Weaver syndrome is a very rare genetic disorder that presents with a range of musculoskeletal, cutaneous, cognitive, and facial symptoms. Excessive growth in early life is the most prominent finding, followed by intellectual disability of various degrees and connective tissue disorders such as laxity of ligaments. The diagnosis rests on a thorough clinical assessment, which is the only tool to raise sufficient evidence for genetic testing.
Initially described in the 1970s, Weaver syndrome is a very rare congenital genetic disorder, with little over 50 cases described in the literature    . Until recently, the exact pathogenesis of this condition was unknown, but new results strongly point toward mutations of the Enhancer of Zeste Drosophila homolog 2 (EZH2) gene     . EZH2 is an important regulator of epigenetic functions and the process of transcription and is well-known for its prominent role in the maturation of skeletal, muscle, lymphoid, and blood cells  . The exact mechanism of mutation is yet to be solidified, although missense mutations were most frequently identified so far  . The clinical presentation involves several organ systems from early life and the most important component is excessive generalized growth leading to tall stature   . Hypertelorism and advanced bone age are frequent findings, whereas other notable findings of the musculoskeletal system are scoliosis, talipes equinovarus, and camptodactyly (fixed flexion of fingers)   . Cranial abnormalities, such as macrocephaly, and several characteristic features of the face (retrognathia, a broad forehead, round facies, large ears, and very wide eyes) are commonly present  . Intellectual impairment is an equally important component of the clinical presentation, varying from mild to severe and debilitating IQ deficits  . Poor coordination, owing to the extreme laxity of ligaments, and very loose skin are additional findings in patients suffering from Weaver syndrome .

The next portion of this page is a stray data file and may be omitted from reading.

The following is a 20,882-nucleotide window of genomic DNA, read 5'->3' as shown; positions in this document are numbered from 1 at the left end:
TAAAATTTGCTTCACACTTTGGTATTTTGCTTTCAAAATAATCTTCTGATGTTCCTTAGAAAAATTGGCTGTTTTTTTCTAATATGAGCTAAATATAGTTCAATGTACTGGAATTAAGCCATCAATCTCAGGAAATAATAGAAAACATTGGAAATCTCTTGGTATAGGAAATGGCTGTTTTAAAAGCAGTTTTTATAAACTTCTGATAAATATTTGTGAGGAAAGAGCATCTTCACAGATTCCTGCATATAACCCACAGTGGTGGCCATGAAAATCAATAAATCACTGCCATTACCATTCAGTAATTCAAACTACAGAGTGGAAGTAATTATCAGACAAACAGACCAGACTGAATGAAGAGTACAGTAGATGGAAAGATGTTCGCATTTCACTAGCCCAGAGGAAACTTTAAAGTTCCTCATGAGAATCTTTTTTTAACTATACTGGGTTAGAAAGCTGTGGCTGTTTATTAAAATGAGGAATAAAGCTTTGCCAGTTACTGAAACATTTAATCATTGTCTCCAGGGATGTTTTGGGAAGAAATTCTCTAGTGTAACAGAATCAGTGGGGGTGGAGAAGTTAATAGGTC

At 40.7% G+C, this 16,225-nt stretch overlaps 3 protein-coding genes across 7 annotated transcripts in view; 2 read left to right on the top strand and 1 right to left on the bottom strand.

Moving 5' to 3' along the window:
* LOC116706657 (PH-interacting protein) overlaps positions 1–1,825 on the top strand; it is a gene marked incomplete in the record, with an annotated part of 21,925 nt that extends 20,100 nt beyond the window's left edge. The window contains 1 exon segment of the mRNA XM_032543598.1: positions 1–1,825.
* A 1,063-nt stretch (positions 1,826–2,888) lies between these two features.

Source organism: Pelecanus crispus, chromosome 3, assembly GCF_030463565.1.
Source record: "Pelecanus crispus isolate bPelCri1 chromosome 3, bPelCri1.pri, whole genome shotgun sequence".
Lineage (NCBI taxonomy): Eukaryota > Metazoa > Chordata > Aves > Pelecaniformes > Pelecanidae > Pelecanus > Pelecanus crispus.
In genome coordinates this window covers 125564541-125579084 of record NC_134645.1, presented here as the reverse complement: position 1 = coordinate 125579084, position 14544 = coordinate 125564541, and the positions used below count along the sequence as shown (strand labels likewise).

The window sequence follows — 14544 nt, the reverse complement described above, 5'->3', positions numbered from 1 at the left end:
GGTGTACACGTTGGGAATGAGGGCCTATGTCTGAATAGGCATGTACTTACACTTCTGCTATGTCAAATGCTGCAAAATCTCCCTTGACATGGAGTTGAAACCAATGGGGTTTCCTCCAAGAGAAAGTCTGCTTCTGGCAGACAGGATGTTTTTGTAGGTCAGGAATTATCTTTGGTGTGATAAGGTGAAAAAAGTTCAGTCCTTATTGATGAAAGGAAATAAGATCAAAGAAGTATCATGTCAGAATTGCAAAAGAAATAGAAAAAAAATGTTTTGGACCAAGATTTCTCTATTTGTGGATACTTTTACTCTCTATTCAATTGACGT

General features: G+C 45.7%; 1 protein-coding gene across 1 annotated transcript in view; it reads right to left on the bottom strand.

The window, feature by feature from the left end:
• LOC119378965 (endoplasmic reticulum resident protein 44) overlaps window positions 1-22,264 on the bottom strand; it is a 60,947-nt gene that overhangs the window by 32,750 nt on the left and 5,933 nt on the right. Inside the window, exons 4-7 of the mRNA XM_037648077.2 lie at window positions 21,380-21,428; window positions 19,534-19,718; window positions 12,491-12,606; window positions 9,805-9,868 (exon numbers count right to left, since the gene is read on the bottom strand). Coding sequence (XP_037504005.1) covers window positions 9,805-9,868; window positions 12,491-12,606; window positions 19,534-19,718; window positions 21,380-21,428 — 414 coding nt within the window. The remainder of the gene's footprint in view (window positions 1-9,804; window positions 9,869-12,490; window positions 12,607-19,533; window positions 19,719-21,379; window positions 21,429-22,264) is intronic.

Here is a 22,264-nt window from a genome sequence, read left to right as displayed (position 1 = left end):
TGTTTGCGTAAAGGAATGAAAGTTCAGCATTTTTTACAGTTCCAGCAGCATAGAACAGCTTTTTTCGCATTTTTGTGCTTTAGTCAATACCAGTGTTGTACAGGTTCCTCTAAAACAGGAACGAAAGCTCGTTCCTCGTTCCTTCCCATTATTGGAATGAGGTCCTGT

Given the very rare occurrence of Weaver syndrome (and its still incompletely understood mechanism of inheritance), the diagnosis can be quite difficult to make. For this reason, the physician should obtain a comprehensive patient history that will cover the onset of symptoms and their progression, as well as severity. Because isolated cases of parent-to-child transmission were confirmed , a thorough family history may yield important information and should not be overlooked in patients with undisclosed complaints from early life. A detailed physical examination should follow history taking, during which the assessment of growth curves, facial features, and cognitive status must be evaluated. The initial recognition of Weaver syndrome primarily rests on clinical criteria, but the nonspecific clinical presentation that often lacks some of its main components significantly impedes recognition . In order to confirm the diagnosis, genetic testing needs to be employed . Detection of a pathogenic variant of EZH2 through molecular and proband testing strengthens the diagnosis . In addition to clinical and laboratory studies, imaging techniques, such as magnetic resonance imaging (MRI), may be useful for patients in whom macrocephaly is suspected, as ventriculomegaly and several other findings can be observed .